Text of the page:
Finding the balance between access and security is a constant struggle. We know that access to technology is an essential part of learning. However, IT often feels the pain of pushing for increased security. Teachers and administrators have a desire to provide easier and greater access to learning tools, but the challenge is finding a solution that doesn’t put students’ safety at risk. We need to seek technologies that push the access models for our young people while keeping a cyber-safe approach.
To illustrate one example of how to strike that balance, consider this common decision that IT departments struggle with across the country. Applications that enable communication and collaboration have the potential to make personally identifiable information (PII) public to the world.
Some schools block these tools, while others see them as essential for collaboration. Rather than trying to determine if restricting these apps is the best option, schools should find technologies that allow for collaboration while limiting PII leakage. When we see the opposing forces that make striking that balance difficult, we can identify solutions that can continue to push the access we seek.
Monitoring & protecting
Once the foundations of a plan are established, there must be constant upkeep. School leaders must focus on holistic data protection and threat management solutions, especially for IT and security teams that suffer from depleted resources and budgets. Ensuring networkers are constantly monitored and protected from the classroom to the data centre to the cloud should remain a top priority.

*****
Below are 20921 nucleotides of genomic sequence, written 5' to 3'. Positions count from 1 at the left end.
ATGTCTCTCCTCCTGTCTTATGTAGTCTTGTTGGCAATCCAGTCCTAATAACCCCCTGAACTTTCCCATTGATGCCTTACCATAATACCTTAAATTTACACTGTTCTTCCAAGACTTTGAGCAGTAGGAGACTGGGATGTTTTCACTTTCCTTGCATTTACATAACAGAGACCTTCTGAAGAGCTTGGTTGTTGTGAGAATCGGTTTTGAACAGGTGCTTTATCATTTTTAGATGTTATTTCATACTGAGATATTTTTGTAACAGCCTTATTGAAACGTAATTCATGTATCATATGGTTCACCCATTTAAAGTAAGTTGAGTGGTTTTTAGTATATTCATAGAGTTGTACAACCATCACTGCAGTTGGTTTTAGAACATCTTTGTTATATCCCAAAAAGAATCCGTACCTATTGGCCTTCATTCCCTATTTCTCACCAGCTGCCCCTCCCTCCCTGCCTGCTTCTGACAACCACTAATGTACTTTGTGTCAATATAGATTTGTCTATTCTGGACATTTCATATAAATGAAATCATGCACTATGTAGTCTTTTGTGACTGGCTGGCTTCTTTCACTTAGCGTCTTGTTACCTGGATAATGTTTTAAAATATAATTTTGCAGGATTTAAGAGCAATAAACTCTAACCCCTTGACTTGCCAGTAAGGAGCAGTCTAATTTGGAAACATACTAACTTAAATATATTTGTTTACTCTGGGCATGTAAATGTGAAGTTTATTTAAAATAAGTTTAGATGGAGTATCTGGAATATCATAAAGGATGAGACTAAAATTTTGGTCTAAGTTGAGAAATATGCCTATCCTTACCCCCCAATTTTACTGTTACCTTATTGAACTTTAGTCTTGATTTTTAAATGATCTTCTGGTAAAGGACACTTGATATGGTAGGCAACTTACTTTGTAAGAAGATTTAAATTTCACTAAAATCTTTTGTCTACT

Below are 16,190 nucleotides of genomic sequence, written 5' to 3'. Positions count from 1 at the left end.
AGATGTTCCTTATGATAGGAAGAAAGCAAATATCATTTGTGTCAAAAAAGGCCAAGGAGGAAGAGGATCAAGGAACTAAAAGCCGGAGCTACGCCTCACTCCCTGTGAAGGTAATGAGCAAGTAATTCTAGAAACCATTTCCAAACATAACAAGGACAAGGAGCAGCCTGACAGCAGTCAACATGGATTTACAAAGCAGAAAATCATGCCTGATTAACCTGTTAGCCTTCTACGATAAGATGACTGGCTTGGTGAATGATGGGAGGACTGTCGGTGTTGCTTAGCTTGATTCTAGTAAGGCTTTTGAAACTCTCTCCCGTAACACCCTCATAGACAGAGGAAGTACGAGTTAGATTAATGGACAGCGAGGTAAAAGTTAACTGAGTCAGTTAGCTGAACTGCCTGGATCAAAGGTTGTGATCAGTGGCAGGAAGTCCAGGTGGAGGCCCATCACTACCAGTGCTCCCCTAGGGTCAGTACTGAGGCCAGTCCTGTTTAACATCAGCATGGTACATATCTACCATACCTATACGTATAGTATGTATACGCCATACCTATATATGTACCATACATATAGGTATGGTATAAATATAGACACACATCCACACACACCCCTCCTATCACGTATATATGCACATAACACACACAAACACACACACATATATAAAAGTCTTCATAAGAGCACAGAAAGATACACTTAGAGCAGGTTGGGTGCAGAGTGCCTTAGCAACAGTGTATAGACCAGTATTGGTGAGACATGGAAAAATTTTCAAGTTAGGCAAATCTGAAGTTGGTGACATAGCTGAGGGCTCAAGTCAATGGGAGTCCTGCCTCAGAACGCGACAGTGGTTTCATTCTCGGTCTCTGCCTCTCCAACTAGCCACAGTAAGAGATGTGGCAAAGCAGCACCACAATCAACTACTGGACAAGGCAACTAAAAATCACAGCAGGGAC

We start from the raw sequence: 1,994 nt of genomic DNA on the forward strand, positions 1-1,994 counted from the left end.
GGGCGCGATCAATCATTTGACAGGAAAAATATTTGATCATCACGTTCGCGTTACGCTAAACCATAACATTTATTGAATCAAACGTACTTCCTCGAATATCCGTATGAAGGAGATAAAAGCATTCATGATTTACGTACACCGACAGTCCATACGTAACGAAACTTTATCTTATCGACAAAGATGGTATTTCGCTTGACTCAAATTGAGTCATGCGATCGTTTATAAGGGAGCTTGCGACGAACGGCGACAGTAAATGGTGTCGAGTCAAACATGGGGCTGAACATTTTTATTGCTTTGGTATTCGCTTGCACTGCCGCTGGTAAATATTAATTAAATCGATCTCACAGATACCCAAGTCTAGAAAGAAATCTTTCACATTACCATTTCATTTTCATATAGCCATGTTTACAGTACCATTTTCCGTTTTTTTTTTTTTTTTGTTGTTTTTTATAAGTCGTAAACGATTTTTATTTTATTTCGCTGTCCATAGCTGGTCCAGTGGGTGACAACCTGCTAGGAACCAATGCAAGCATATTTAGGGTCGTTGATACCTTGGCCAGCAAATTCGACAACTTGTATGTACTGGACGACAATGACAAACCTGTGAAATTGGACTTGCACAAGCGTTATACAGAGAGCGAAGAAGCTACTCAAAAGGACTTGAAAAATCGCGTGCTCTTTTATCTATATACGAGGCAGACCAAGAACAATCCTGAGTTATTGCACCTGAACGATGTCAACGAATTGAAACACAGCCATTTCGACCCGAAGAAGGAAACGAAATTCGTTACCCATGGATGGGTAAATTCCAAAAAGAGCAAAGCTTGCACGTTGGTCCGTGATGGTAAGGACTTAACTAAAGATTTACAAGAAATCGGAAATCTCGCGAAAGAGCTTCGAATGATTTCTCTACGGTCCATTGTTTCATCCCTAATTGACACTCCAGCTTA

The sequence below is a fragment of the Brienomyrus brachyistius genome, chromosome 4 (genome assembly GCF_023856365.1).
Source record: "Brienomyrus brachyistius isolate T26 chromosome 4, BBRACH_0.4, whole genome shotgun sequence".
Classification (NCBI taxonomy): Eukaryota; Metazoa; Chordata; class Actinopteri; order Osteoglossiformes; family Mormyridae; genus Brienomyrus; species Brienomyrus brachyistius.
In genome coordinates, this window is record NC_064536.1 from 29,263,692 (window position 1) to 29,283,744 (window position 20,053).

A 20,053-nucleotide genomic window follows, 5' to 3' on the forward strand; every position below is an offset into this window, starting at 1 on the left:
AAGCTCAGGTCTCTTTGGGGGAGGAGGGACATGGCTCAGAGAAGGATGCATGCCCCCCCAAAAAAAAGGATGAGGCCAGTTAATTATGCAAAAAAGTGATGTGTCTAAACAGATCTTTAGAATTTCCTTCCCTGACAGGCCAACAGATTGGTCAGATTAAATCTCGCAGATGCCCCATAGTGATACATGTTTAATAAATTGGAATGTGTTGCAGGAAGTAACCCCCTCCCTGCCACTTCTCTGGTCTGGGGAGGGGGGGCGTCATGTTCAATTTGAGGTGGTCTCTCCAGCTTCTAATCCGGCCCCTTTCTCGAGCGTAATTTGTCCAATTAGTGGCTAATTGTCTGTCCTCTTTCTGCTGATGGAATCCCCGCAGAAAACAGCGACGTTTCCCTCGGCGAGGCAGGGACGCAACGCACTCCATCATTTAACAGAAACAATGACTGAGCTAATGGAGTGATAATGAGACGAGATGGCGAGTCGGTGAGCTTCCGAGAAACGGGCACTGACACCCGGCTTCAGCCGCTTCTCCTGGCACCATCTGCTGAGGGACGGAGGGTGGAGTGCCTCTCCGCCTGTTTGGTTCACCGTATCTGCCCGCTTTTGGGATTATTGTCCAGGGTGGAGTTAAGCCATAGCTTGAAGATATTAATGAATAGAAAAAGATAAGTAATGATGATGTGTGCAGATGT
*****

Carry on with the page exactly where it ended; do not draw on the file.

Deploying servers with built-in cybersecurity controls and a protected supply chain ensures a robust and layered security approach. Endpoint protection solutions help detect, investigate, and respond to advanced threats across endpoints, networks, and cloud environments. These intelligent and automated tools help effectively identify authorized users and nefarious threats from outside school networks.
Especially as local schools begin to adopt cloud solutions and a multi-cloud environment, intelligent software-defined solutions that detect unusual patterns, send alerts and protect data while ensuring compliance, and streamlined cloud recovery and restoration activities will better defend critical data in the care of security teams.
By deploying solutions such as a physically isolated data vault with immutability for critical applications and data, schools can significantly lessen the impact of cyberattacks and resume operations rapidly should a security incident occur.
Best Practices for security transformation
Part of any comprehensive security transformation also requires education and awareness. It is important to build a culture of security awareness for every stakeholder in the education process, from IT staff, educators and administrators to students and parents. This strategy should include a regular cadence of training around maintaining good cyber and technology hygiene.
The threat landscape for education security leaders continues to grow, especially as new models of learning—including hybrid, blended and remote situations—arise. Focusing on planning and finding new security solutions will limit classroom disruptions and boost learning outcomes.
By adopting these best practices, schools can provide the right balance of access and protection while facilitating student-centred learning.
To make an obvious point, the education system is what prepares young people for the future – providing skills for the job market and life. Cybersecurity and providing a safe and secure environment are crucial. Local councils, industry and schools must work together to achieve this. This includes ensuring that schools are supported to have the skills and funding needed to put in place necessary cybersecurity services.